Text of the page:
In Bad Kissingen, there are no official recollections of this spectacular air parade although the memory of a sky darkened by hundreds of low flying aircraft and the accompanying engine roar must have lived on for some time. The Saale Zeitung and other local newspapers were out of print and would not resume publication until the late 1940s; reporters may have made notes but there was nowhere to deliver the story. With day to day needs of food and shelter very much concerns even in the Rhoen, apparently even the ever present German amateur photographers did not reach for their Leicas. Likewise, official Army Air Corp photographers also seem to have missed the event as there were no surviving photos from the day. The shadows of hundreds of over head aircraft soon left Bad Kissingen but interesting shadows gathered for many months on near by valley floors throughout Bavaria.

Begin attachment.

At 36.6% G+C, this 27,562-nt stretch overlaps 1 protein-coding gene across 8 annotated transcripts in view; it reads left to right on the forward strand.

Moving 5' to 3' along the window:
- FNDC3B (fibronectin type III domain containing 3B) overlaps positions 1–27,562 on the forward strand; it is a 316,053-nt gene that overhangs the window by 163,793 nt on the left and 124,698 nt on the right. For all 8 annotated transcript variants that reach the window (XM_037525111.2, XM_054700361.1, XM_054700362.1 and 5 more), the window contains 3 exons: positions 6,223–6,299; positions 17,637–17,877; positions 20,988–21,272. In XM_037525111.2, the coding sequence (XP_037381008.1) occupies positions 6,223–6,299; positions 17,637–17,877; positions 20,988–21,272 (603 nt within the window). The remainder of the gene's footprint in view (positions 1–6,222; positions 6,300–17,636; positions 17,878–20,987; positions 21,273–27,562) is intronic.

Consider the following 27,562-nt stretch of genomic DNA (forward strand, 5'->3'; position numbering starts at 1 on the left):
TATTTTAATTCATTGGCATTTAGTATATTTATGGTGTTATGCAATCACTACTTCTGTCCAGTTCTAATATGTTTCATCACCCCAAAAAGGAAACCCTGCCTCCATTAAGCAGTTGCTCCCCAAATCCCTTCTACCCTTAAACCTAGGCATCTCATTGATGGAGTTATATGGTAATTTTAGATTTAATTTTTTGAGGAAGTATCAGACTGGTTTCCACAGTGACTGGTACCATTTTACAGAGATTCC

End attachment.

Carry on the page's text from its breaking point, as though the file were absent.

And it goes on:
Look to the Valley, We Cover the Ground!

(II) Big Plane Reserve Rests in Germany - New York Times - 7 August 1945

Munich, Germany, 6 August - Kathleen McLaughlin -

Hundreds of Fortresses to Be Joined by Other Bombers, Many Fighter Aircraft

Aligned wingtip to wingtip and nose to tail in precise geometrical formations, a sea of B 17s unfold in an impressive panorama around a bend in the highway that stretches from Munich to Salzburg.

Hundreds of Flying Fortresses are concentrated on this former Luftwaffe center and another 100 arrived yesterday. More are to arrive within the next few weeks.

This is the largest reserve pool of heavy bombers in United States occupied territory and it is an object lesson that needs no interpretation to the tens of thousand of Germans who pass here daily.